Tough love, a parent’s perfect excuse to be an asshole. It sucks the life and soul right out of an innocent child to have a parent who doesn’t seem to love or care, but after years of repetition of meaningless conversations, it becomes nothing more than an irritating buzz.
The days were counting down; most of his belongings were in boxes. His books were packed up, and his closet was becoming ever more empty. The sun shined through the blinds, giving Aiden a rude wakeup call. He struggled to get up from his bed, knocking down his class schedule and awaking his cat, Muffin, in a not so nice fashion.
The day was planned, picked up by Lily to get Muffins medicine for the plane ride, meet up at the park to hang out with friends, and then go have dinner with Lily’s family. The longer he is out, the longer he is away from here. Anywhere was better than this depressing hellhole he called home, well his home for only a week longer.
After Aiden trotted down the stairs, he didn’t bother to look for his father. It was more than likely he was seated in his ripped recliner passed out after a night of drinking alone because it was ‘too gay’ to make friends at his age. There is a fine line between introverted and pathetic, and Aiden witnessed him cross that line years ago.
A couple of minutes into his bowl of cereal, Aiden watched his father stumble into the kitchen, still wearing his pizza-stained clothes from yesterday. He didn’t say good morning, but that was something Aiden had learned to expect, so he didn’t bother putting down his magazine. Greeting his own child was apparently too intimate.
“I’m making coffee,” he commented, pulling out his shitty instant coffee and creamer that was quite close to the date. “You want some?”
“I don’t like coffee,” Aiden told him for the second time this week, to which he didn’t respond. They fell back into their silence, or Aiden wanted them to fall back into silence.
“When do you and Lev leave?” The word ‘Lev’ stung like venom, Aiden’s grip on his spoon tightening as his once neutral expression turned to a frown. If anyone could press Aiden’s buttons, it was for sure his father.
“Lily and I are flying out next Monday,” It had been five years, and he still couldn’t bother to say his girlfriend’s name right.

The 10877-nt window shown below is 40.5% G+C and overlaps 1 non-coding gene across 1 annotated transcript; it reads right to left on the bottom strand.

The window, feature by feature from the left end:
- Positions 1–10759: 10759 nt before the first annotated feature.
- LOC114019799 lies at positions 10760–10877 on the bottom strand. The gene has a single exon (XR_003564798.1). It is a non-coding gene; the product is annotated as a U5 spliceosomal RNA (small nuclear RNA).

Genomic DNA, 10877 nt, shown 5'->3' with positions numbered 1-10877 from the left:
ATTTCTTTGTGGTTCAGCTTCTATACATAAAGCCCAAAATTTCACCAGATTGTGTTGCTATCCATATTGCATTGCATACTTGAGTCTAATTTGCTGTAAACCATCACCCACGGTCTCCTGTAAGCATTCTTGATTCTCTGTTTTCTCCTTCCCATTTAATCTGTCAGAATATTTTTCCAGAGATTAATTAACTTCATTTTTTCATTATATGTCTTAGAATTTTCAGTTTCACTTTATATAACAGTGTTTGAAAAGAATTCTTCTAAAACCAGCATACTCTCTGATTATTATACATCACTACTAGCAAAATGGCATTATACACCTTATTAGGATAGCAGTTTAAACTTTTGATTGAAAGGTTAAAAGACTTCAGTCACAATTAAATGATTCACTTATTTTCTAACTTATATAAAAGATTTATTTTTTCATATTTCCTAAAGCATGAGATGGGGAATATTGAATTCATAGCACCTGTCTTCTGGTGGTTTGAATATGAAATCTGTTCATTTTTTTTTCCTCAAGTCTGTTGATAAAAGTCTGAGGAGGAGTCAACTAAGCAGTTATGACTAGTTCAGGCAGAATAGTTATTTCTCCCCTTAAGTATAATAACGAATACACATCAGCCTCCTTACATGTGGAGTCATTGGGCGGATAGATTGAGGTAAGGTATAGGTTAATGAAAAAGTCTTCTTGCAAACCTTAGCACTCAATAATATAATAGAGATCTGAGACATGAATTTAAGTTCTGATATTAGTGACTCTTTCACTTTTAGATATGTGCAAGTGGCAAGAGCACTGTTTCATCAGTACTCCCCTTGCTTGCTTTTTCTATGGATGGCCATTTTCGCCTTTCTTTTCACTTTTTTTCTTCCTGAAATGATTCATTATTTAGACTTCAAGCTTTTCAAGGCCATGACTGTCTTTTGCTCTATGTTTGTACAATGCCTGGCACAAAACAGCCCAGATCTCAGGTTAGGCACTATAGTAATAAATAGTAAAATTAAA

“You got enough money to pay your own rent?” His father pried forward, asking questions he should have been asking months ago.
“Lily’s father owns an apartment building there, he is letting us stay rent-free while we are in school,” Aiden answered his father’s questions like a second thought while keeping his focus on the magazine. The apartment was coming with furniture, but Aiden was hoping to get Muffin a new cat tree and couldn’t decide which model she would like most.
“How long are you planning on staying there?”
“I don’t know yet,” Aiden lied, peering over at his phone to see a text saying that Lily was coming in two hours, along with a heart emoji. Aiden sent one back, a brief smile finding its way again onto his lips.
“Are you planning on coming back for Christmas break?”
“Yes, Lily’s parents already invited us to come to their Christmas family reunion and bought us the tickets.” Aiden felt so lucky to have a girlfriend with a loving and wealthy family.
“You’re not even planning on coming here?” His father started to raise his voice, Aiden put down his magazine to face him, the wrinkles in his expression playing into his terrible breath. “You would rather spend your time with that snobby white trash family?”
“That “white trash family” has shown me more acceptance and appreciation than you have in the last eighteen years.” He slammed his hands down on the table, causing Aiden to rise from his seat to stand his ground. This was not the road he wanted to go down this morning, but he was more than ready to go guns blazing.
“I am your father; I will not stand for this disrespect!” He shouted, trying to look tall and menacing, but his disgusting appearance made him look less like a threat and more like a sad joke.
“For your information, respect is earned, and you haven’t done a single thing to earn my respect.”
Aiden retaliated in a stern but calm voice. At the same time, he was furious, but he refused to stoop down to the same level as his father by using his voice to incite fear. That’s why his mother left, but no way in hell would that be a reason for Lily to leave. She always said he was nothing like his father, and Aiden intended to keep it that way.
“Don’t you throw that bullshit at me! I have put food on the table for you, bought you clothes to wear and pay for the roof over your head. I do all this for you, and you dare say I haven’t earned respect!” Aiden could feel drops of spit hitting his face, the smell of beer and coffee mixing together.
“You really want me to praise you for doing the absolute bare minimum when it comes to raising a child? It is literally your job as a parent to feed, clothe, and house me.” Aiden grabbed his half-eaten bowl of cereal and went to wash it, wanting to hurry up his painful interaction with his father.
“You're such an immature, selfish brat!” For a split second, Aiden wanted nothing more than to shatter his bowl but instead opted to take a deep breath before drying his bowl.
“Maybe I am selfish for wanting to be loved and cared for, but I am the child here. I should be able to make mistakes and build my own life without being belittled by my own father.” Aiden put away his plate and grabbed his phone and bag before heading out of the door.
His father’s loud voice follows him, but it turned to nothing more than an irritating buzz. It was still too early for Lily to come to get him, but maybe he could bike there and surprise her. He could stop by the park and pick her a bouquet of flowers, Aiden knew Lily loved getting flowers.
Aiden decided for that to be his plan. He grabbed his bike from the side of the house and left. Despite what he left behind, he had better things to look forward to.